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Blastomere Cytoplasmic Granularity Is Unrelated to Developmental Potential of Day 3 Human Embryos

Abstract

Purpose : To examine whether the increase in cytoplasmic granularity observed in some human embryos on day 3 of development is of any predictive value as to embryo developmental potential.

Methods : Retrospective study comparing outcomes of treatment attempts in three groups of patients after day 3 embryo transfer. Attempts in which only embryos with clear cytoplasm were transferred form Group I, those in which only embryos with granulated cytoplasm were transferred constitute Group II, and Group III consists of cases with mixed transfer combining both types of embryos. Each group was further divided according to the female age.

Results : Clinical pregnancy rates in Groups I (314 attempts), II (173 attempts), and III (323 attempts) were 33.8, 36.4, and 31.3%, respectively. Implantations rates for Groups I–III were 17.0, 17.3, and 14.8%, respectively. No significant differences between groups concerning these and other values, including the number of oocytes and of metaphase II oocytes recovered, fertilization and cleavage rates were found. The proportion of good-morphology embryos was also similar between the different groups (74.3, 72.7, and 70.2% respectively). The representation of women of advanced age (>36 years) was also similar in each group, and intergoup differences remained insignificant were only younger or only older women were taken into account.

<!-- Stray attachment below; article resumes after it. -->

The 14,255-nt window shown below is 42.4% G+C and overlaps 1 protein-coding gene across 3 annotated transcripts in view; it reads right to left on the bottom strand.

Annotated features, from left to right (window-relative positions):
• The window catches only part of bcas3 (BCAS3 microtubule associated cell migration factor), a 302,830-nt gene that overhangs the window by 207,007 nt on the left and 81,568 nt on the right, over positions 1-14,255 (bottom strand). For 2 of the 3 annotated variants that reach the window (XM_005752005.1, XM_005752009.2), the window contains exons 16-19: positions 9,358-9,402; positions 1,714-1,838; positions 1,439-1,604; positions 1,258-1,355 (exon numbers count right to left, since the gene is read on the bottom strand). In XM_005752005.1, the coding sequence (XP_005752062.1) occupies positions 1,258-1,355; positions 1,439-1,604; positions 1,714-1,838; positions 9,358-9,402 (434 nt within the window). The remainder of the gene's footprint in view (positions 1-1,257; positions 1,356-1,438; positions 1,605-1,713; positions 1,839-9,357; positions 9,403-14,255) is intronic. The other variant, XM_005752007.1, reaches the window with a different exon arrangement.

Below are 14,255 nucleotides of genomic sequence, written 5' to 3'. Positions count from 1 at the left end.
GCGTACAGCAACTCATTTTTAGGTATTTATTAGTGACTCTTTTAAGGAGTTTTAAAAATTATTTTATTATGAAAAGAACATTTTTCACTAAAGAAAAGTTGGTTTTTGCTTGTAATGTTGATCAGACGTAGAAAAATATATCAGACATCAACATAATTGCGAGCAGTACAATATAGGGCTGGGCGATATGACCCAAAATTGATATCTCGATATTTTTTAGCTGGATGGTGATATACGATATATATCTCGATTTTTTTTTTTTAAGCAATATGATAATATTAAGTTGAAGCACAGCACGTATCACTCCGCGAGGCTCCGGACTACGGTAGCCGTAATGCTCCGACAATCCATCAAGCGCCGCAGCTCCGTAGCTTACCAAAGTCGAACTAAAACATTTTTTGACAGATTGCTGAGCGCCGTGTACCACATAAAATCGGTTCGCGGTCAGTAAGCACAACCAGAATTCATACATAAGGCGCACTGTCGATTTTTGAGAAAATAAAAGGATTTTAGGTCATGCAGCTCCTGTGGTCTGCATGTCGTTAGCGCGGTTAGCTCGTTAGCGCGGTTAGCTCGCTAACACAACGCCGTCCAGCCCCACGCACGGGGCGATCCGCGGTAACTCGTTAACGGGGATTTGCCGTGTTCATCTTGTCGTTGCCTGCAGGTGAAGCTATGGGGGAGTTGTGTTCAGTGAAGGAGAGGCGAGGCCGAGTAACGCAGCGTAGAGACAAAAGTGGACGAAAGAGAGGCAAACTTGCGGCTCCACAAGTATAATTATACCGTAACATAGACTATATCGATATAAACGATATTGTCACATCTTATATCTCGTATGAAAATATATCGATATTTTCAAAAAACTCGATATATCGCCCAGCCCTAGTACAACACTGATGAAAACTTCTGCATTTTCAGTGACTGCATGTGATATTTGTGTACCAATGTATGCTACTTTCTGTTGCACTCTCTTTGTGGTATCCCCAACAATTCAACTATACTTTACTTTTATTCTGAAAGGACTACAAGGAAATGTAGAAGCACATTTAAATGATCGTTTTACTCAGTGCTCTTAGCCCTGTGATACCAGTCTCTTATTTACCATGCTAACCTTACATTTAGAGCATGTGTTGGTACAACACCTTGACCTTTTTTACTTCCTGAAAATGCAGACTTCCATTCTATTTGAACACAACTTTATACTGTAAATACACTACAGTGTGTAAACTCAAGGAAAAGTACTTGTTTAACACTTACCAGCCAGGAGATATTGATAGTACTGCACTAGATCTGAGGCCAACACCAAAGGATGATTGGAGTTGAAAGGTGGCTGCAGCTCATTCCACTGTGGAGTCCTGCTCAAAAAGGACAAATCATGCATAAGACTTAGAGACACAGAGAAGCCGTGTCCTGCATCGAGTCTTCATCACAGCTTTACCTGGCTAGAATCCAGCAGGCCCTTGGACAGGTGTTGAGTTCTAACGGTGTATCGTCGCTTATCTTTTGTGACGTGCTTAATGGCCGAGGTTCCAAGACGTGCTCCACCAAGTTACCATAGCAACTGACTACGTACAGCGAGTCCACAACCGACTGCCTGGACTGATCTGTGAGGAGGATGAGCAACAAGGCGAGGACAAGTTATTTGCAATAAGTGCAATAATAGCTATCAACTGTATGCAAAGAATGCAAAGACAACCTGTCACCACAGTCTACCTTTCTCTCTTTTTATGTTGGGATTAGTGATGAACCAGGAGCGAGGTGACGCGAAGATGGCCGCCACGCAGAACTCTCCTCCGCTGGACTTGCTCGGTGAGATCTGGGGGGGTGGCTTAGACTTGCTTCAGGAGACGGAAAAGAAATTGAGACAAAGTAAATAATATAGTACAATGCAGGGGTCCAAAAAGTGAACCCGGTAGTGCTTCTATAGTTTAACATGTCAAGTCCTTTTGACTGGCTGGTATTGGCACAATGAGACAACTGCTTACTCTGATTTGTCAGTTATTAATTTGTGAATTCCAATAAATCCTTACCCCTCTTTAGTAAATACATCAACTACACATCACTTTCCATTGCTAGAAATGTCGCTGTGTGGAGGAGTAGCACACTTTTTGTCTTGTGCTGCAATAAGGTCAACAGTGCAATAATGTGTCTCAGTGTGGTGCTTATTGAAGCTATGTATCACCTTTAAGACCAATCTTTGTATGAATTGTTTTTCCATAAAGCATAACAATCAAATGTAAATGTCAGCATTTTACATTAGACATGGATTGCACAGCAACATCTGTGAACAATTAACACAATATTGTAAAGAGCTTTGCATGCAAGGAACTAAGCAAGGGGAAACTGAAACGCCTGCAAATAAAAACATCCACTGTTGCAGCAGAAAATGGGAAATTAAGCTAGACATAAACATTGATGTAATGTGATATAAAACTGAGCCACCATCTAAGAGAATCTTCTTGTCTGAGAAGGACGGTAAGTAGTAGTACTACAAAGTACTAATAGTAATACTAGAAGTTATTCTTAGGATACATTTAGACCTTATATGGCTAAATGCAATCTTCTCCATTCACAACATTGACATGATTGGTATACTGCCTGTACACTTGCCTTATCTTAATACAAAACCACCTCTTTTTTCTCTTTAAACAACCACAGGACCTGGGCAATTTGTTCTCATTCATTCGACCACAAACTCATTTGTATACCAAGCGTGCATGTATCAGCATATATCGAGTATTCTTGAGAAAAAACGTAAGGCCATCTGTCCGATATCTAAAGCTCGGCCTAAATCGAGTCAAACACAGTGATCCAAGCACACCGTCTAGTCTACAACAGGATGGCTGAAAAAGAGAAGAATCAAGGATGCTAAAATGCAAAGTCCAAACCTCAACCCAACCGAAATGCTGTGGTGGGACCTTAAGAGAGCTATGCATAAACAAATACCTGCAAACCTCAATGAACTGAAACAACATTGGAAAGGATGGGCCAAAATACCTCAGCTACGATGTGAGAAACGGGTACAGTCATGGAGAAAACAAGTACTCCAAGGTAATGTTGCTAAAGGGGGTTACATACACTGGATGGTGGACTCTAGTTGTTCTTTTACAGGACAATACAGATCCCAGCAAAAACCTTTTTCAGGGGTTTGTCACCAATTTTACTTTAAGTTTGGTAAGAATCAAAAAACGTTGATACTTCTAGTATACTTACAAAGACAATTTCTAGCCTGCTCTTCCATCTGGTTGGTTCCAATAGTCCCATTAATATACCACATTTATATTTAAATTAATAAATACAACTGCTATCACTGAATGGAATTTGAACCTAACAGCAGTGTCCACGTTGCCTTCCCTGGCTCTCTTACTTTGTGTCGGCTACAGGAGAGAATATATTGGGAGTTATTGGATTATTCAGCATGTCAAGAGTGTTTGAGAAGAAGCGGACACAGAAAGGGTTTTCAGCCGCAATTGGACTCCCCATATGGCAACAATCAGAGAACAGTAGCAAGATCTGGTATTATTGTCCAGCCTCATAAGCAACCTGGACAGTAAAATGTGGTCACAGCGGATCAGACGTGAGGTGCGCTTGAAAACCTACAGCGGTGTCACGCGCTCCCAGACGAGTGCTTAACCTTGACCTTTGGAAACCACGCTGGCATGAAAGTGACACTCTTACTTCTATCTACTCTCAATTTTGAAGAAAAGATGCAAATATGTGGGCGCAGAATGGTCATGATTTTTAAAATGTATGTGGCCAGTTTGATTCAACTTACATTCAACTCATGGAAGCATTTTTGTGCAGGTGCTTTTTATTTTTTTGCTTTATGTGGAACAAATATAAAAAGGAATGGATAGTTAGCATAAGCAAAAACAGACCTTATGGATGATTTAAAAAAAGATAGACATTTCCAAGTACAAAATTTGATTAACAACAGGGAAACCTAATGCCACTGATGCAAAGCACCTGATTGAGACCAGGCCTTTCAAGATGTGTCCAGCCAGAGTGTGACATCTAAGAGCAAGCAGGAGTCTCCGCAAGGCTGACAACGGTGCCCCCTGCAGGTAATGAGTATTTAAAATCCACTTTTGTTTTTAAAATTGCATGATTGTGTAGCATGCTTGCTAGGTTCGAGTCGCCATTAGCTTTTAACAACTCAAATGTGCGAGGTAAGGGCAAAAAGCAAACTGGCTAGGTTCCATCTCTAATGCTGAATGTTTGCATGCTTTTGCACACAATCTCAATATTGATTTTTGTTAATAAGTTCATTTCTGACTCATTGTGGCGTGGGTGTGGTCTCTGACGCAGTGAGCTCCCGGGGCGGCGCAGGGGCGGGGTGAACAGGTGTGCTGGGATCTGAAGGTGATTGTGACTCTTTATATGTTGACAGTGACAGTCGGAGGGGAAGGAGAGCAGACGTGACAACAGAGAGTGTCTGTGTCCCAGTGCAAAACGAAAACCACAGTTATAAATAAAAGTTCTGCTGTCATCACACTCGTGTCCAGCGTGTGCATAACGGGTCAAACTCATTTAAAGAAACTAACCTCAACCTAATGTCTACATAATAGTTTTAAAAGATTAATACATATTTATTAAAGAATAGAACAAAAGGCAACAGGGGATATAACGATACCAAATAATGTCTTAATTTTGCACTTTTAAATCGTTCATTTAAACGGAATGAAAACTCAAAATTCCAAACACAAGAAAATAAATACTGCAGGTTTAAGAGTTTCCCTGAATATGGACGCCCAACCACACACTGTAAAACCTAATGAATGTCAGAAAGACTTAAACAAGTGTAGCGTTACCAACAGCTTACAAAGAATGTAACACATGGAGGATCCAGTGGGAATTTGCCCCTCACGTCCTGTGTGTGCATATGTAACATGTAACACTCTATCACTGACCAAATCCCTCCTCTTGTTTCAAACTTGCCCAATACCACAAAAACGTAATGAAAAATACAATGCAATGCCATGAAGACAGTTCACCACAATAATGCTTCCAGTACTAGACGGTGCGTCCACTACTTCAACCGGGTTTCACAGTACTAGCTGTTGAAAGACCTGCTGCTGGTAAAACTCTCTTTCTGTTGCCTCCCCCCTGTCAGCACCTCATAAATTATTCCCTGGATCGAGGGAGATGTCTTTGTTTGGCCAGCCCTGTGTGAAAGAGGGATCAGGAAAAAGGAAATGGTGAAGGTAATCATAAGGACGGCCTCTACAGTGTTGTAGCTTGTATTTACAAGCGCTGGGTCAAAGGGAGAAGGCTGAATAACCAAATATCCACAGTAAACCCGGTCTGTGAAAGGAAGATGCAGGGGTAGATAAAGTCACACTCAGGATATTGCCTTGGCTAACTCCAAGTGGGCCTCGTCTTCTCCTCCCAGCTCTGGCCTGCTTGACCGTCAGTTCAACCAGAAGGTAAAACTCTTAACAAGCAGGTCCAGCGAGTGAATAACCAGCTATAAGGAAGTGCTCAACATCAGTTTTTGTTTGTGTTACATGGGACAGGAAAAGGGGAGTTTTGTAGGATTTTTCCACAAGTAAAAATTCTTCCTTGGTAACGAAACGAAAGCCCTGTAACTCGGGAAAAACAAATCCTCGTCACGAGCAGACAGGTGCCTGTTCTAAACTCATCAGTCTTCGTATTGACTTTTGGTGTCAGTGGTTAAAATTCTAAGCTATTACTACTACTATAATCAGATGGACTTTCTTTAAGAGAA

Conclusion(s) : These data show that the appearance of cytoplasmic granulation in blastomeres of day 3 human embryos is of no prognostic value as to embryo quality and appears to be unrelated to the female age.

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Rienzi, L., Ubaldi, F., Minasi, M.G. et al. Blastomere Cytoplasmic Granularity Is Unrelated to Developmental Potential of Day 3 Human Embryos. J Assist Reprod Genet 20, 314–317 (2003). https://doi.org/10.1023/A:1024857523896

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  • DOI: https://doi.org/10.1023/A:1024857523896

  • Blastomere cytoplasmic granularity
  • developmental potential
  • human cleaving embryo